First, I was seized by the Marsden Hartley portrait of Madawaska, Acadian Light-Heavy, Third Arrangement 1940. I could feel the brushtokes, white and black, and heavy around the eyes. Here the massive body stares at you. then you walk through the doors the Nick Mauss has constructed, with cotton appliqué and velvet, with brass doorknobs and doorstoppers, in a reconstruction of the antechamber of Guerlain's First Institute of Beauty in Paris, designed by Christian Berard in1939.
After the doors, some remarkable drawings by the remarkable Eyre de Lanux, one yelling at you: "Consuelo! she yelled "Consuelo! "and, lower, the words "I kneel to you" alongside a feminine torso. Very wow.
And a play on Poussin's Four Seasons, with four sorts of paintings referencing them, in creating new seasons. The raw brushstrokes "question bourgeois sensibility," as in the Poussin, says the wall text. They are, says Jutta Koether, "windows onto a window..."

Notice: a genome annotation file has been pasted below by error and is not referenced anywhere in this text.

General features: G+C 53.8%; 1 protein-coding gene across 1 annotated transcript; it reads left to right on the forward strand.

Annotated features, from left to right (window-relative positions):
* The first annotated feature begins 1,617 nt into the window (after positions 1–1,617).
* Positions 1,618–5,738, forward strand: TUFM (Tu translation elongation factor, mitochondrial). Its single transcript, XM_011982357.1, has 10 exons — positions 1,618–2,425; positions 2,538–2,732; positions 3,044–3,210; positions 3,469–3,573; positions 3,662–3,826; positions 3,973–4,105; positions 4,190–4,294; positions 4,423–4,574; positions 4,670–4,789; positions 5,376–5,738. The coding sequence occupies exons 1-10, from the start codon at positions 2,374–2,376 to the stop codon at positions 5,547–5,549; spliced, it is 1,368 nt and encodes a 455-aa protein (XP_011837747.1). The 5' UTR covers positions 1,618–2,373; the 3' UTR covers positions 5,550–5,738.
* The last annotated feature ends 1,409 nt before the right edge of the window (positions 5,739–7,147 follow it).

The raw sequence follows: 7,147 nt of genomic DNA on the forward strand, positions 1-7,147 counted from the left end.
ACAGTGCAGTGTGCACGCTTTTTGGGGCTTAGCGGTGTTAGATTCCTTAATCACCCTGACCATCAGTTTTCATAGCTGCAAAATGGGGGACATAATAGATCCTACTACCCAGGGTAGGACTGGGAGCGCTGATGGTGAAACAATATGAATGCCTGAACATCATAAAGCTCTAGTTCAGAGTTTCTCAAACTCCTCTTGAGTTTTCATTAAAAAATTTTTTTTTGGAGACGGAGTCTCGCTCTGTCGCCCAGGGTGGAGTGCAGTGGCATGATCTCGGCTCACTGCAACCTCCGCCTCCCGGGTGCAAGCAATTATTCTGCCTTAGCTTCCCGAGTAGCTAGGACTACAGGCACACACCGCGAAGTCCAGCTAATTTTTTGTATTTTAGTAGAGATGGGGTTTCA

Most amazing, Elaine Reichek's Paint me a Cavernous White Shore (from T.S. Eliot's "Sweeney Erect," says the citation.
This tapestry-looking object was made with a digital sewing machine, looking back to Charles Babbage and Ada Lovelace's 19th century plan for an "Analytical Engine, " the precedessor of computer drawing. Etc.
Oh yes, more, but these I particularly took to...
Sunday, March 18, 2012
Posted by Mary Ann Caws at 12:27 AM
Labels: Christian Berard, computer drawing, Elaine Reichek, Eyre de Lanux, Guerlain, Jutta Koether, Marsden Hartley, Nick Mauss, T.S.Eliot
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